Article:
Games can be platforms for building, and not simply consuming, knowledge. The study of games likewise can cross disciplines, but only if we first establish thoughtful, constructive frameworks and critiques. These essays are offered to encourage historians to adapt and contribute their analytical tools and methods to this broader effort.

  1. [1] Early works on the cultural dynamics of play include Johan Huizinga, Homo Ludens: A Study of the Play Element in Culture (Boston: Beacon Press, 1955) and Roger Calillois, Man, Play and Games, trans. Meyer Barash (Urbana: University of Illinois Press, 2001). On the operation of video games and their connections to our larger culture, see Ian Bogost, Unit Operations (Cambridge, MA: The MIT Press, 2006), Persuasive Games (Cambridge, MA: The MIT Press, 2007), and How to Do Things With Videogames (Minneapolis: The University of Minnesota Press, 2011);  Nick Montfort and Ian Bogost, Racing the Beam (Cambridge, MA: The MIT Press, 2009); Steven E. Jones and George K. Thiruvathukal, Codename Revolution (Cambridge, MA: The MIT Press, 2012); and Jimmy Maher, The Future Was Here (Cambridge, MA: The MIT Press, 2012). Alexander Galloway offers a framework for analyzing the medium of games using diegetic and nondiegetic acts interpreted by an operator and/or machine in Gaming: Essays on Algorithmic Culture (Minneapolis: University of Minnesota Press, 2006). Tom Apperley’s Gaming Rhythms: Play and Counterplay from the Situated to the Global (Amsterdam: Institute of Network Cultures, 2009) considers the impact of the local environment of the gamer, the ‘digital game ecologies’ surrounding play, on the process of play and learning. Jane McGonigal suggests that elements of game design and psychology can offer positive benefits to daily life, a perspective others have applied to pedagogy in Reality is Broken: Why Games Make Us Better and How They Can Change The World (New York: Penguin Press, 2011) and Gaming Can Make A Better World (TEDTalk by Jane McGonigal, filmed February 2010, posted March 2010. See also: PaxSims (; Play the Past (; Megan Norcia, “Puzzling Empire: Early Puzzles and Dissected Maps as Imperial Heuristics,” Children’s Literature 37 (2009): 1-32; Elizabeth Bonsignore et al. “Game Design for Promoting Counterfactual Thinking,” Proceedings of the 2012 ACM Annual Conference on Human Factors in Computing (2012): 2079-2082; Brenda Brathwaite, How I Dumped Electricity and Learned to Love Design (Talk at The Game Developers Conference, 2010.; and Thomas Grip, Evoking Emotion and Achieving Success by Breaking all the Rules (Talk at The Game Developer’s Conference Europe, 2011.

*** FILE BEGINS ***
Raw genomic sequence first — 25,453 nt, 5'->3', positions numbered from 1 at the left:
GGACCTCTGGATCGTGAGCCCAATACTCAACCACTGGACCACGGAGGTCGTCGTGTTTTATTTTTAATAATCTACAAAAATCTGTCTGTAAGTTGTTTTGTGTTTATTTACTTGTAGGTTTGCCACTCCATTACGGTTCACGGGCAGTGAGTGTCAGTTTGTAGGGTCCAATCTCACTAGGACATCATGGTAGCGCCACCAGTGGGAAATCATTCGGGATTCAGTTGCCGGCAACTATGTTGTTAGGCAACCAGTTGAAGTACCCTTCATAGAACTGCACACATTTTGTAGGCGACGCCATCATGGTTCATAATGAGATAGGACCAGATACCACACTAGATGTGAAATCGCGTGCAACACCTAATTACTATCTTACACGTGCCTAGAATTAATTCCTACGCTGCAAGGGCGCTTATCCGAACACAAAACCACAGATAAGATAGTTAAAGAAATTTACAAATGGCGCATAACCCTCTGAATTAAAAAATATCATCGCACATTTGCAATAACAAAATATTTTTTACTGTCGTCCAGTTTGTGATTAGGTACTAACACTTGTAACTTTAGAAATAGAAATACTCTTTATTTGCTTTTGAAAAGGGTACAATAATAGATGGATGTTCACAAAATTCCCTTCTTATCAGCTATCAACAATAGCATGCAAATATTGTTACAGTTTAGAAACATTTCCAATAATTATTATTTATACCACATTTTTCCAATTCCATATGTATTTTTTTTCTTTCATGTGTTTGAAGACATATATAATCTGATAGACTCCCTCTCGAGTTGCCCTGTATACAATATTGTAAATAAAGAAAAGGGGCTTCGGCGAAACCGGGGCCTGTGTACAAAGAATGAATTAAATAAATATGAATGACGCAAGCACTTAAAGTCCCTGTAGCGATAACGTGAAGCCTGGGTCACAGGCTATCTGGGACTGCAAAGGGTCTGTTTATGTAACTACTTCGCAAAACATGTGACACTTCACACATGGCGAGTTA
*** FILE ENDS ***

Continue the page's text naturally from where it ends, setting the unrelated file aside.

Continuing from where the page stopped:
About Jeremy Antley

Jeremy Antley (@jsantley) is a writer/gamer/researcher who received his MA in History with a focus on the Russian Imperial period from the University of Kansas in 2007. While currently in the middle of researching the immigration of Russian Old Believers to Oregon in the mid-60's, Jeremy also finds studying the life and culture of Russian peasants to be a fascinating topic. At his blog, Peasant Muse, Jeremy writes on topics related to digital culture, games and, of course, Russian history. Love of board games helps to inform his current interest in how players modify their games and how looking at how games in general can inform historical inquiries. Jeremy also is a contributing author for Play the Past.